Friday, June 29, 2007

Shabbat Ideas - June 29, 2007

While I wasn’t blogging much about the ills and celebrations of the world this week, here are my Shabbat Thoughts for June 26, 2007.

No News Stories

Now you may be wondering why I choose not to place a few tid-bits in this week’s piece. But I am self-censoring this piece. I will have complete control of my media space.

I heard a person give a speech this week about how the Palestinian Authority censors its publications. He explained that they reprimand those who possibly bring shame onto the Palestinians people, but this is after the pieces are published. Everyone knows what is permitted and what brings fines and penalties.

The presenter used a word in Arabic that he said roughly translated into Yiddish as “shunda.” Just as there is not translation for the Arabic word, there really isn’t a word for shunda in English. It is a mix of shame, fear, and embarrassment that one feels for another person or themselves. Ie: “A shunda it is that Larry and Sherry are getting a divorce.”

Shunda censorship is a dangerous beast for it makes everyone think about who may be harmed by the truth; while it may hurt to learn about the fact that your Rabbi was a molester, it is better to get the guy off the street. But the real problem here isn’t the truth, it is the fact that because family and friends surround us within the Jewish world, we try no to destroy their names unnecessarily. But we also do not want to make another victim.

It is telling that both Jews and Palestinians employ (either officially or de facto) shunda censorship. Both peoples for so long have been victims and we don’t want to victimize one of our own. It seems that even if we can move past the victimology of any number of issues, we still don’t want to be perceived as weak.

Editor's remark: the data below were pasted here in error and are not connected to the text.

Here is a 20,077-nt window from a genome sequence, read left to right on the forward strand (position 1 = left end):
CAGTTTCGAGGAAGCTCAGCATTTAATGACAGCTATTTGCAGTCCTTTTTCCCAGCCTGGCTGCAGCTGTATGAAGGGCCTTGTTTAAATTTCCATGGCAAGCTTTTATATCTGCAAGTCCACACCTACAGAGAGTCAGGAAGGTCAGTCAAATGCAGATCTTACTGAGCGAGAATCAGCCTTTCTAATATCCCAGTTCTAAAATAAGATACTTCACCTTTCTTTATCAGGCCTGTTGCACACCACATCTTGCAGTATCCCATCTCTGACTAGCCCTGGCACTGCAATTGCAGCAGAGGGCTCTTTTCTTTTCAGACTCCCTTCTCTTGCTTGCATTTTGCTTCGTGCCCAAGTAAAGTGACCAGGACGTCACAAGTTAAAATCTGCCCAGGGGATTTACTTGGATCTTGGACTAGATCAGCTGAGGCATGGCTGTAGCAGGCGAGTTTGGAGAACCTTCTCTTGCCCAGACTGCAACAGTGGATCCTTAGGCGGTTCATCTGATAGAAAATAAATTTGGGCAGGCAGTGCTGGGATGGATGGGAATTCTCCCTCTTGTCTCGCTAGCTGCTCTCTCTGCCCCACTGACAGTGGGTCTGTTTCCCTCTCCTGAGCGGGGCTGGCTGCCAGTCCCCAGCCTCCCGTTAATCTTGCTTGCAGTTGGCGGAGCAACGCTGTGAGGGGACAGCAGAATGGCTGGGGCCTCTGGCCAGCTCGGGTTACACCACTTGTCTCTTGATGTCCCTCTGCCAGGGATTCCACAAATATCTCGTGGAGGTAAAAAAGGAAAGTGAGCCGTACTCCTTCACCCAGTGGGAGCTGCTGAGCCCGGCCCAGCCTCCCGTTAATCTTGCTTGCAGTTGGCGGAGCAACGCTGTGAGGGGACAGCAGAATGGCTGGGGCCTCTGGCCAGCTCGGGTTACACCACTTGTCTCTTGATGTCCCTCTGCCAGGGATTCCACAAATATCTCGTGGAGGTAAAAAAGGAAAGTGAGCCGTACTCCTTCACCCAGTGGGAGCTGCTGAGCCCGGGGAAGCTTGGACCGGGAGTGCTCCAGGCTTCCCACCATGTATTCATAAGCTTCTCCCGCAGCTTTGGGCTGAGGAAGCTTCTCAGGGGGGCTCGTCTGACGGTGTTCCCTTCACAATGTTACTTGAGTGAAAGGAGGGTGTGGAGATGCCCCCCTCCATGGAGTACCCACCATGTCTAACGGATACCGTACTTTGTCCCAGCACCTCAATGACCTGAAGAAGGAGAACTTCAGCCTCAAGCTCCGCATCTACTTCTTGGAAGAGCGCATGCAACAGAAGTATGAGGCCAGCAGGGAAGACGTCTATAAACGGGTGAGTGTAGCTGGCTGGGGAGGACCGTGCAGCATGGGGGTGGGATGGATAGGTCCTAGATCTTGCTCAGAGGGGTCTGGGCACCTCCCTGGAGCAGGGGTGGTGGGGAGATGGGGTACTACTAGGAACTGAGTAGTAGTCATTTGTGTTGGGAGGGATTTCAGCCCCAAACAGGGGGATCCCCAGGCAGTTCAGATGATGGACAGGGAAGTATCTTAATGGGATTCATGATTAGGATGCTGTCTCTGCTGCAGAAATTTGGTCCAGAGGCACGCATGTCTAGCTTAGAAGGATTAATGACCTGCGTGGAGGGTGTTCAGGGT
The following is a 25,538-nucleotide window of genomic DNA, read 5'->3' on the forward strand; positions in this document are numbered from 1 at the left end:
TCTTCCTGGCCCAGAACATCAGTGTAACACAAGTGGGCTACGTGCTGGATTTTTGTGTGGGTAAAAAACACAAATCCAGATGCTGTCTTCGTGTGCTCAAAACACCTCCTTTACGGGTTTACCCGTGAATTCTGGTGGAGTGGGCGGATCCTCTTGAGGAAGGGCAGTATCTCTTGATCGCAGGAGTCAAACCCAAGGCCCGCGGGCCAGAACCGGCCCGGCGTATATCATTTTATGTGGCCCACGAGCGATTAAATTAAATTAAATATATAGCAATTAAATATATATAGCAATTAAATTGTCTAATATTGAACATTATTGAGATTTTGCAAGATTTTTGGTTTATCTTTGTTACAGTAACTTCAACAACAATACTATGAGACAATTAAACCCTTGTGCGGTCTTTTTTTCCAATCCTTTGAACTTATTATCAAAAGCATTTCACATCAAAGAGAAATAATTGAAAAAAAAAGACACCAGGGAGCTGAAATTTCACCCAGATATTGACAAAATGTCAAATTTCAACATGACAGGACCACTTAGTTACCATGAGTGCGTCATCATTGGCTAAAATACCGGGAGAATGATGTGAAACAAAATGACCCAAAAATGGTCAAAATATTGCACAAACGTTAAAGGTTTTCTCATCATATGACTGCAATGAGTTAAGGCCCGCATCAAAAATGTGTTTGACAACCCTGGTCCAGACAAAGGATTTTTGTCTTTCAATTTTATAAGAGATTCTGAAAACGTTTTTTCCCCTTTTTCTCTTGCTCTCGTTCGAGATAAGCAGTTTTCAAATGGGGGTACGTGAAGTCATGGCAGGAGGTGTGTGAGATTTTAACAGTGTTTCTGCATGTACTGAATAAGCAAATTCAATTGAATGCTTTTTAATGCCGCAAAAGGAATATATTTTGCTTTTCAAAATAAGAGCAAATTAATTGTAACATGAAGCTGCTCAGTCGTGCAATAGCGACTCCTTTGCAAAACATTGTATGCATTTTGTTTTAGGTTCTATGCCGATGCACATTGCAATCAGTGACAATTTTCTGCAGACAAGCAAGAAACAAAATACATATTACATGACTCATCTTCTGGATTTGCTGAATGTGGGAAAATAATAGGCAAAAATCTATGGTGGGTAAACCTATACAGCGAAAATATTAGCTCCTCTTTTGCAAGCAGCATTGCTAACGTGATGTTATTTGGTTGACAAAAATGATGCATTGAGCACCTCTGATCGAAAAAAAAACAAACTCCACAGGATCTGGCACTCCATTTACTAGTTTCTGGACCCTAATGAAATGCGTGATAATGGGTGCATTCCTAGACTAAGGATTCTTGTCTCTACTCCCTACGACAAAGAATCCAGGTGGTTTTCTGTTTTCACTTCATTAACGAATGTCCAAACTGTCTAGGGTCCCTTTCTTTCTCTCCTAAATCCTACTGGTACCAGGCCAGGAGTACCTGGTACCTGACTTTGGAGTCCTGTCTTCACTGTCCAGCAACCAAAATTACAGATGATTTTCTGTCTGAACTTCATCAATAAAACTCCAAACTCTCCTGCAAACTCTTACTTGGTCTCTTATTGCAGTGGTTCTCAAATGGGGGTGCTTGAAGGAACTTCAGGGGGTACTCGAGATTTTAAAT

This shunda censorship has fallen in recent years because of the blogger community. FailedMessiah pushed the Forward to cover the kosher meat scandals. Jspot pushed the Jewish Week to cover their issue campaign. But that still doesn’t mean that we bloggers are not also guilty of shunda censorship from time to time. I have held back information and facts that I know only will hurt the people involved. While I have a small readership, a scandal would increase this readership and all that is involved with such changes. But it just isn’t worth it.

For most bloggers, our censorship button on our keyboards is a little smaller than for the rest of the media. But that is important. When we run with a story and it is true, it can filter up and our actions are not worthy of being defined as a shunda. Yet we all need to watch our blogs for false allegations. I have said this before but we are all nobodies. Blogs have no reputation but their reporting and quality of writing. (so I don’t have much of a reputation at all.) So if we run our blogs with non-factual attacks on the local leadership, we will only cry wolf. Even if you hate the rabbi and her policies, have something to hang your hat on before you call her a bitch.

Don’t let the fear of shunda stop you from reporting the truth, but know what you got is the truth before you hit the publish button.

Shabbat Shalom

While I know you don’t care, this wasn’t published on Shabbat, I am in LA this weekend. So it is a kosher rant even if you don’t like it.

5 comments:

Arieh Lebowitz said...

Hey, it's shanda, or possibly shande - I never saw it as shunda. But one never knows.
See here, for instance:

http://www.nealkarlen.com/books/shanda.shtml

BOOK: Shanda: The Making and Breaking of a Self-Loathing Jew, by Neal Karlen

Shanda as I understand it generally means "a shame," "an embarrassment," a missed opportunity" or the like.

I'm sure it's hard to translate that easily from Arabic to Yiddish and thence into English.

Liberal Jew said...
This comment has been removed by the author.
Liberal Jew said...

Come man! Isn't that what I defined the word to mean? There is more in Shunda (shanda or shande) than simply the shame or embarrassment. It is something deeper and more Jewish...or that is how I see it.

But thanks for stopping by.

Anonymous said...

"The presenter used a word in Arabic that he said roughly translated into Yiddish as “shunda.”"

Any idea what that arabic word was?

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